Sharm el-Sheikh hotel bomb detectors 'offer no protection'


Tourism In Popular Egyptian Holiday Destination Sharm El Sheik
Concerns have been raised over the use of bomb detectors in Sharm el-Sheikh which it is claimed offer "no protection" against terrorism.

The devices are reportedly being used by security guards at a number of hotels in the popular tourist resort, in the wake of the Russian plane crash that killed all 224 people on board.

The "wand-like aerial" attached to a box was waved over cars and luggage, the Sun reported.

The Foreign Office said it will continue to raise concerns about the devices.

A spokeswoman said: "Across the resort, airport style scanners, sniffer dogs, body searches, metal detectors, private security, police and CCTV are being used to keep tourists safe.

"We will continue to raise our concerns over the use of the devices in question.

"While we have updated our advice on travelling to Sharm el-Sheik by air, we have not changed the threat level for the resort."

The downed Russian plane - an Airbus 321 - was still gaining altitude as it disintegrated 23 minutes after take-off on October 31, killing all 224 people on board the Metrojet flight.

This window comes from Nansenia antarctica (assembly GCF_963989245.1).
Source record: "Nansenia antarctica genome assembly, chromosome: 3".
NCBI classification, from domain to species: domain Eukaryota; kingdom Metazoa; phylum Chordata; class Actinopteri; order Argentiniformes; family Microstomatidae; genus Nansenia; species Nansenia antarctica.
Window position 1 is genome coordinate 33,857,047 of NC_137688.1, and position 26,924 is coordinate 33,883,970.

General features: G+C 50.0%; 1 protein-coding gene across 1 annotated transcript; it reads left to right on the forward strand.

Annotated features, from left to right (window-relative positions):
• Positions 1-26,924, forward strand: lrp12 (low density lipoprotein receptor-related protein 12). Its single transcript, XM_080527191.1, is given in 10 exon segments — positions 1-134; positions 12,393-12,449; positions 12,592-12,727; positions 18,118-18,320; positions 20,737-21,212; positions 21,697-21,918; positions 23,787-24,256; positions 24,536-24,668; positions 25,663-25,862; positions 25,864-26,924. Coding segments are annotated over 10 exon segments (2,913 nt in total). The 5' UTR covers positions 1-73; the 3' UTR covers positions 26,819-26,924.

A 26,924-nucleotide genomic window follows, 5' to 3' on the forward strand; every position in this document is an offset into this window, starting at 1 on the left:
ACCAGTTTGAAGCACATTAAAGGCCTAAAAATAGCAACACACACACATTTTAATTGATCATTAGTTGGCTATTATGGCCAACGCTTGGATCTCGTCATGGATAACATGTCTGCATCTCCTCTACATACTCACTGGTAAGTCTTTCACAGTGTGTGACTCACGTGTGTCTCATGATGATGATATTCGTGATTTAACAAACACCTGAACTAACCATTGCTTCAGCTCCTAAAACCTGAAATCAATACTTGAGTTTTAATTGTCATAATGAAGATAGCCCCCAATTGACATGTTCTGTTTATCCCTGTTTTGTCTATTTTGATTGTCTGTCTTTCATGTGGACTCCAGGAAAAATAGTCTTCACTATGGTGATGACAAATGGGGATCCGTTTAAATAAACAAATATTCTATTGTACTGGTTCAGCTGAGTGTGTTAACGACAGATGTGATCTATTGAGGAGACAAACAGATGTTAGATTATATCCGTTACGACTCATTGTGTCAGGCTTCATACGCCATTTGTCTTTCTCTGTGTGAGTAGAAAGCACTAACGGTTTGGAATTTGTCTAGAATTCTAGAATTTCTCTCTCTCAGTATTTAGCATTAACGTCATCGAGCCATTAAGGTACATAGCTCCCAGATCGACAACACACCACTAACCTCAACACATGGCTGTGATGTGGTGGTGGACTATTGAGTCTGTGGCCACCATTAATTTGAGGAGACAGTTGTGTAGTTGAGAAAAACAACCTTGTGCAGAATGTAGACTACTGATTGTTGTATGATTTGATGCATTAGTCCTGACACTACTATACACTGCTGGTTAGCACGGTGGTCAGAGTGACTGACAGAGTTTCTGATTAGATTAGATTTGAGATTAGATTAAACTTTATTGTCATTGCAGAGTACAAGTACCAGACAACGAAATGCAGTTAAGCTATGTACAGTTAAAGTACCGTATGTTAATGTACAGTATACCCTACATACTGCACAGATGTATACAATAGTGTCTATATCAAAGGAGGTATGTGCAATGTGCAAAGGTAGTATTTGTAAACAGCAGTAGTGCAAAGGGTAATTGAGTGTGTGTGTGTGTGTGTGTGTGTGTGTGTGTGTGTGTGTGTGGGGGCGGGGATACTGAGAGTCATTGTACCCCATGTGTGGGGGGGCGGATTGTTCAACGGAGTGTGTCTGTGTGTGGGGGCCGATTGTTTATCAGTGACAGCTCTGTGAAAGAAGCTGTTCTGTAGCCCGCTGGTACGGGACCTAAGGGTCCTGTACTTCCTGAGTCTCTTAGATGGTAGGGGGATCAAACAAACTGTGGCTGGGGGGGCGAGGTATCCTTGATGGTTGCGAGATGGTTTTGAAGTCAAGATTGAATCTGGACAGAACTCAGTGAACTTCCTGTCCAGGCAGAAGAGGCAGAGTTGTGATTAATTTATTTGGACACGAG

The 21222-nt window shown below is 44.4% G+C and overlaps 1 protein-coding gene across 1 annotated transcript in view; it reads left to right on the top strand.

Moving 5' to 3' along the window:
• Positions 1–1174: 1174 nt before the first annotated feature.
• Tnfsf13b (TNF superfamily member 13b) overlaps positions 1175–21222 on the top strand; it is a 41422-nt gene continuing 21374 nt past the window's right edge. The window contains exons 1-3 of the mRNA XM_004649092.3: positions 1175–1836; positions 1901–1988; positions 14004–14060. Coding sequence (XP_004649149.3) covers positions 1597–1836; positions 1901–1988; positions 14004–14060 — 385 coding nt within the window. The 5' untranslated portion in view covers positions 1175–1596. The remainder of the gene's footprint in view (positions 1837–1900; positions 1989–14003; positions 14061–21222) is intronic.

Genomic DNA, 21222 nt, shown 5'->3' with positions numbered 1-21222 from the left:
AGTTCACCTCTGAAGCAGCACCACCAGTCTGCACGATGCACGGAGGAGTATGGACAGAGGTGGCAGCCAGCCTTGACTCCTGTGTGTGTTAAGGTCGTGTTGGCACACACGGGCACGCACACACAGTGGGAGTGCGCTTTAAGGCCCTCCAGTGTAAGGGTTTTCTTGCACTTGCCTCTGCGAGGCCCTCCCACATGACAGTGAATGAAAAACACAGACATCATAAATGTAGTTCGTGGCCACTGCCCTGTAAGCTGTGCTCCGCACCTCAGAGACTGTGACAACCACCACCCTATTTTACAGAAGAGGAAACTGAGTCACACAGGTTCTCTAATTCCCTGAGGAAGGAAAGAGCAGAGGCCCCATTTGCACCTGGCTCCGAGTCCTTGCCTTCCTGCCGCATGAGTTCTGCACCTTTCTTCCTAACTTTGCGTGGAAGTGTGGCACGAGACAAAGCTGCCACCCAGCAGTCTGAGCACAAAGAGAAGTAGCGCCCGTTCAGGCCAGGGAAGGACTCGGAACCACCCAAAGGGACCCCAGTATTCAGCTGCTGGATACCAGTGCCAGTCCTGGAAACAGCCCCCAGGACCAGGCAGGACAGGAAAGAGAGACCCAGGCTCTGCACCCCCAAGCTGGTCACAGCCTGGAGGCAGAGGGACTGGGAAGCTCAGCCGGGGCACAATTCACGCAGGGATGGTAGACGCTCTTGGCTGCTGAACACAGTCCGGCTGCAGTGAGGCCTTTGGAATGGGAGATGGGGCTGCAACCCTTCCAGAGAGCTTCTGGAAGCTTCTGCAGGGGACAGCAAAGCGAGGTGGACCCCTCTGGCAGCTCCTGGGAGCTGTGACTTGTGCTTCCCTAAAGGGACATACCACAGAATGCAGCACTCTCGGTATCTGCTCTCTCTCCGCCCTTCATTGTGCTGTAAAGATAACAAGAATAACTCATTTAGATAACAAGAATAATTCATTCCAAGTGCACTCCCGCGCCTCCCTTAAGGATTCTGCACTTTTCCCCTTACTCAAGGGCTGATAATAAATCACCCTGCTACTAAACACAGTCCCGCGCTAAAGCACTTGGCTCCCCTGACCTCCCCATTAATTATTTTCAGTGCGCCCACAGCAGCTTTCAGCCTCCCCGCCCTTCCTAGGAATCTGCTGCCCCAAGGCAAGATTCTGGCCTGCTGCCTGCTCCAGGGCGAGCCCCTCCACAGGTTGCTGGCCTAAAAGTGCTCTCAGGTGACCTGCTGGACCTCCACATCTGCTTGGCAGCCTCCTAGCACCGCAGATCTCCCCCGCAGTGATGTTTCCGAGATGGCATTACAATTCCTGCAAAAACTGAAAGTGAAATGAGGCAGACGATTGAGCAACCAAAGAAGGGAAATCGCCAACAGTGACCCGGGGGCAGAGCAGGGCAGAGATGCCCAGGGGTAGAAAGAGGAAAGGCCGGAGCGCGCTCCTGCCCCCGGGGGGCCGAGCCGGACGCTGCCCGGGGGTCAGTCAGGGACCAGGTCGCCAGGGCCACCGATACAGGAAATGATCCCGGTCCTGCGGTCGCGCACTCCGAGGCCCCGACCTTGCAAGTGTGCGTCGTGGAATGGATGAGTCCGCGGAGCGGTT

Investigators are understood to be 90% sure a noise picked up by the cockpit voice recorder in the final seconds of the flight was the sound of an explosion caused by a bomb.

Foreign Secretary Philip Hammond has warned that airport security around the world would have to be overhauled if it was confirmed the crash in the Sinai was caused by an Islamic State (IS) bomb.

Mr Hammond reaffirmed the view of the British authorities was that it was "more likely than not" that the crash was the result of a terrorist bomb planted on the aircraft before it took off from Sharm el-Sheikh.

The detection devices used at the hotels appear to be based on those which came to prominence in recent years when a number of people in the UK were convicted in connection with fake bomb detectors, security analyst Paul Beaver told the Sun.

He said: "IS operatives planning an attack would be wise to them (the devices) and would know instantly that they offer no protection at checkpoints.

"It's doubly disturbing that these devices seem to be a version of the gadget exposed as a crude con trick two years ago."

In 2013 conman James McCormick from Somerset was jailed for 10 years after being found guilty of three offences of fraud, having sold fake bomb detectors to Iraq.

That same year Gary Bolton from Kent was jailed for seven years over the sale of more than 1,000 useless detectors which he claimed could track down bombs, drugs, ivory and money.

While 2,301 passengers returned to the UK on Monday on 11 flights from the Egyptian resort, thousands of Britons remain stranded after the decision to suspend routine air links.

Some tourists returning to the UK described chaotic scenes in Sharm el-Sheikh, saying swamped security staff carried out only cursory checks, but others said airport security had been ramped up significantly, with armed guards on checkpoints outside the main terminal building and three further security checks inside.